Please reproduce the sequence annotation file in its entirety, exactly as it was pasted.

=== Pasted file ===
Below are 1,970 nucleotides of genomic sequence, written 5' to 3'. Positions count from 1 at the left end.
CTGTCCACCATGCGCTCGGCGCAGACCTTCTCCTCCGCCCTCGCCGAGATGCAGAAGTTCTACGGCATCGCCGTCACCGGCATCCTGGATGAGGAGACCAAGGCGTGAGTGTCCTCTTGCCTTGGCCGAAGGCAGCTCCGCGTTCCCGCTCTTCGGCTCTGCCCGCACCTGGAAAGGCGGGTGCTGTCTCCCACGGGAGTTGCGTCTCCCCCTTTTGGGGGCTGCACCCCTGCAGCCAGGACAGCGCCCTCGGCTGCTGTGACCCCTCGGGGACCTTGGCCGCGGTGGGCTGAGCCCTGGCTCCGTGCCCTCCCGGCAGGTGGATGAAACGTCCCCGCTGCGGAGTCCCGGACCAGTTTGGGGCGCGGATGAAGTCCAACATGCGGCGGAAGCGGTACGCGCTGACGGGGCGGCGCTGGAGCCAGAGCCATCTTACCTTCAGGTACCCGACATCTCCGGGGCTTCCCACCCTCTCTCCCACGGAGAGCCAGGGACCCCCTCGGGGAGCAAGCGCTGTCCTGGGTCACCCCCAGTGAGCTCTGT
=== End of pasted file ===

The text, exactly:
Below are 1,970 nucleotides of genomic sequence, written 5' to 3'. Positions count from 1 at the left end.
CTGTCCACCATGCGCTCGGCGCAGACCTTCTCCTCCGCCCTCGCCGAGATGCAGAAGTTCTACGGCATCGCCGTCACCGGCATCCTGGATGAGGAGACCAAGGCGTGAGTGTCCTCTTGCCTTGGCCGAAGGCAGCTCCGCGTTCCCGCTCTTCGGCTCTGCCCGCACCTGGAAAGGCGGGTGCTGTCTCCCACGGGAGTTGCGTCTCCCCCTTTTGGGGGCTGCACCCCTGCAGCCAGGACAGCGCCCTCGGCTGCTGTGACCCCTCGGGGACCTTGGCCGCGGTGGGCTGAGCCCTGGCTCCGTGCCCTCCCGGCAGGTGGATGAAACGTCCCCGCTGCGGAGTCCCGGACCAGTTTGGGGCGCGGATGAAGTCCAACATGCGGCGGAAGCGGTACGCGCTGACGGGGCGGCGCTGGAGCCAGAGCCATCTTACCTTCAGGTACCCGACATCTCCGGGGCTTCCCACCCTCTCTCCCACGGAGAGCCAGGGACCCCCTCGGGGAGCAAGCGCTGTCCTGGGTCACCCCCAGTGAGCTCTGT